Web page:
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Handling hot potatoes: Brand behaviour in the culture war era

Henry Joyce at TMW Unlimited unpacks the furore that surrounded the recent Hasbro Mr Potato Head rebrand and highlights how brands can navigate unavoidable controversy.

Henry Joyce, TMW Unlimited

Business Development Executive

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Last Friday saw the latest battle in the continuous culture wars of our times. The most recent skirmish occurred online after Hasbro announced that it was dropping the ‘Mr’ from the Mr Potato Head brand name and logo “to promote gender equality and inclusion”. This set off a chain reaction of internet fury, the absurdity of which was a perfect example of how difficult it is for brands to remain above the fray in a world of polarisation, even when making a seemingly innocuous change. 

Broadening a peel 

Anybody who has attended an unconscious bias training session will be able to understand Hasbro’s thinking. In short, the media that children are exposed to affects the way they see the world. Typically, women and girls are underrepresented on children’s TV and toys. Clearly, somebody at Hasbro noticed that their Mrs Potato Head toy is sold under a Mr Potato Head brand and logo. This might not be egregious enough to have people on the streets protesting, but this symbolic subordination of a wife to her husband is at the very least old-fashioned, notwithstanding the fact that they happen to be plastic root vegetables.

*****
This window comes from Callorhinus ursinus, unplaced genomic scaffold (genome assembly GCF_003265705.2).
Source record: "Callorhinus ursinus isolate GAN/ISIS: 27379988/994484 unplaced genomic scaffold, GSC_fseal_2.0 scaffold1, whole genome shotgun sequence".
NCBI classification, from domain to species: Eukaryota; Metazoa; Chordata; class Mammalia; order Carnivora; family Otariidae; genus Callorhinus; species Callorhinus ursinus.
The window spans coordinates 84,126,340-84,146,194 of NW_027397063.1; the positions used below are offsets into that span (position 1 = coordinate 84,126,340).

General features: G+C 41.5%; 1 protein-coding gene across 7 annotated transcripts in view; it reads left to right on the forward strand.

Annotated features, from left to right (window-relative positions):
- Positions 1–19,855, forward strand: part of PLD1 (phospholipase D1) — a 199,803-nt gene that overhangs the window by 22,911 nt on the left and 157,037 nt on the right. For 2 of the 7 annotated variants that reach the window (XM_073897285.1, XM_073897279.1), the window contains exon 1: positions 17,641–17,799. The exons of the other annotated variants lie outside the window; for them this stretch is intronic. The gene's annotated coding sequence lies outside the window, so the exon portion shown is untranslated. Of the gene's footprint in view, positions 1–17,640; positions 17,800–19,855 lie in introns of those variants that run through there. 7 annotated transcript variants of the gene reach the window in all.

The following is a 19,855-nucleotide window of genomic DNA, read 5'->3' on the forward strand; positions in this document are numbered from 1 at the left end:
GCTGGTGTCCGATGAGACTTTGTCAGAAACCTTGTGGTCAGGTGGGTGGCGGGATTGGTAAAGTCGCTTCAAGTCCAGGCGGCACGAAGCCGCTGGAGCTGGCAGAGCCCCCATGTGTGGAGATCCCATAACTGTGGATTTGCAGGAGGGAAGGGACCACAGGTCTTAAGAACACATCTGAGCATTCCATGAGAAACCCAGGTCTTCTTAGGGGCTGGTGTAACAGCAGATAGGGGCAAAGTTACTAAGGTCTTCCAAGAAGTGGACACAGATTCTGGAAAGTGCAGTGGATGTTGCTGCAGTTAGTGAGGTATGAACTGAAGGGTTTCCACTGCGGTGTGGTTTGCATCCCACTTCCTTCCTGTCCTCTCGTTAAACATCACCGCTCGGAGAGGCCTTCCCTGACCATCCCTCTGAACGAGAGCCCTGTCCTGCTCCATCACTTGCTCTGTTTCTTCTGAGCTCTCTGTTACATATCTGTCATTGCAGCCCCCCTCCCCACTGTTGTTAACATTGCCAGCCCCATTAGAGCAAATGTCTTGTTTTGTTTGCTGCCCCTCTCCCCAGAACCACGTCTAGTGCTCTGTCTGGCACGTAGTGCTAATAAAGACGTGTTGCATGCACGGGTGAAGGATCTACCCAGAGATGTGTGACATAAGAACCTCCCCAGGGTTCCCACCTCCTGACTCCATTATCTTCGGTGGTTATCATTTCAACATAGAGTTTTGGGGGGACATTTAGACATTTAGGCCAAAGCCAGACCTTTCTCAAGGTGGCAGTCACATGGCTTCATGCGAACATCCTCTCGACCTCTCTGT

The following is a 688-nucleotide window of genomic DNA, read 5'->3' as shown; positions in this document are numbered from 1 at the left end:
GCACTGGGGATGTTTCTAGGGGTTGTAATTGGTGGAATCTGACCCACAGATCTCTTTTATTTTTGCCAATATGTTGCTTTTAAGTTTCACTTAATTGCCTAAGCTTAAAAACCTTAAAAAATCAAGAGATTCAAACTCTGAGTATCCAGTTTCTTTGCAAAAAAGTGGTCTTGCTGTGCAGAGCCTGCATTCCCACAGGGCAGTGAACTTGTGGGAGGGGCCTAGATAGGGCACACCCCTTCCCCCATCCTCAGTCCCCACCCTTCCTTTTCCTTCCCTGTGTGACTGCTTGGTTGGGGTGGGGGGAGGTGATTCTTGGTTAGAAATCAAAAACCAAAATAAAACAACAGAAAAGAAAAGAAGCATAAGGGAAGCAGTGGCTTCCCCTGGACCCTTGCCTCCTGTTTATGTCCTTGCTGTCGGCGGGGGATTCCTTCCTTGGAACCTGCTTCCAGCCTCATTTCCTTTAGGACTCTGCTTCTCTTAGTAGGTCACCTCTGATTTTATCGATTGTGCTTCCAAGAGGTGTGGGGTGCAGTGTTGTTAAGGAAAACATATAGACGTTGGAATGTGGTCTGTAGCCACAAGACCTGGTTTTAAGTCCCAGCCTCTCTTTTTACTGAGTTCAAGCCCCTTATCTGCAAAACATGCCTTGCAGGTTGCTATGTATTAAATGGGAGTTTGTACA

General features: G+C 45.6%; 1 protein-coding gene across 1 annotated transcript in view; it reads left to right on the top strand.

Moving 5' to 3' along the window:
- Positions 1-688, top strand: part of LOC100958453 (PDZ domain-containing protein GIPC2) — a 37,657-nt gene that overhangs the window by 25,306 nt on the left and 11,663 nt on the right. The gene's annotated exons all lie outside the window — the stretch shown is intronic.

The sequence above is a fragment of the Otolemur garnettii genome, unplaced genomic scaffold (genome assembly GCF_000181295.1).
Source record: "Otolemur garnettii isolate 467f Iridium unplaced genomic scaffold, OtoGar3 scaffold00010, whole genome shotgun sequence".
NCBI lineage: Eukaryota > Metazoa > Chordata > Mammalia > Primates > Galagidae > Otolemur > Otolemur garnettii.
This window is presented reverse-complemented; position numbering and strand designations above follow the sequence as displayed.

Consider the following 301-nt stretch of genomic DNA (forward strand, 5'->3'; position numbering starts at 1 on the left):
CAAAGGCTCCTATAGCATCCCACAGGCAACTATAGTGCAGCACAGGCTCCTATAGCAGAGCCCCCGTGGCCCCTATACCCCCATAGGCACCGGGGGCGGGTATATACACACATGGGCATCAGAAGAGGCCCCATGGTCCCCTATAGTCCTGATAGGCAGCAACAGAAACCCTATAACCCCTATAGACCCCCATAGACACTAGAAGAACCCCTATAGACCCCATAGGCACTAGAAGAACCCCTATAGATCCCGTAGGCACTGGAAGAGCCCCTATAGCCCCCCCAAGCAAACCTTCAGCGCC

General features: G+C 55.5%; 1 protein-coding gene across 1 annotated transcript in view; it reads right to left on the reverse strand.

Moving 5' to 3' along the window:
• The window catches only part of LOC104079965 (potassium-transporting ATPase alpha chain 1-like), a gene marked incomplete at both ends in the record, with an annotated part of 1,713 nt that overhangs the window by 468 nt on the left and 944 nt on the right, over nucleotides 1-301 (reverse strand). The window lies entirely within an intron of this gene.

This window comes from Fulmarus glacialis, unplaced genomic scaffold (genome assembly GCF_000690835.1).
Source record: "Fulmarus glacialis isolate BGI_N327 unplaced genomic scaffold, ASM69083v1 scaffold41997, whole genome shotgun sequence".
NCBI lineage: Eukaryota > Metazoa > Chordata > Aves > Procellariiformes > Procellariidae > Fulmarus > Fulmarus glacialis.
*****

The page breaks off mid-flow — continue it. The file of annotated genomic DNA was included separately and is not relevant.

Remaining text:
Here's the thing, whilst this particular debate seems absurd, the reasoning behind the decision is important. A casual reliance on stereotypes leads to implicit biases that affect all areas of life. Our brains create associations and form neural pathways that become stronger every time these associations are recognised and unconsciously affirmed. That’s why brands are looking to make changes like this; they are an influential part of our culture and they have a responsibility to lead on equality, diversity and inclusion, particularly if they are influencing children. The Hasbro team clearly decided that the brand was due a refresh, as they tweaked the brand name and changed the logo to put their two toys on equal pegging. 

Hasbro were stuck between a progressive rock and a conservative hard place. Their actions were criticised, but inaction eventually would have been too.

Henry Joyce

Aloo darkness, my old friend 

Boom.

The starter pistol is fired for social media frenzy of the day, and commentators sprint out of the blocks to share their hot takes. At the very mention of the phrase ‘gender neutral’, people respond to an imagined slight of no longer being able to say, ‘Mr Potato Head’, then expressed their outrage at Hasbro’s ‘woke virtue signalling’. Shockingly, but not surprisingly, journalists who have built careers on the premise that people are too easily offended found it seriously upsetting that two letters were removed from the brand logo of the ninth most beloved character in Toy Story.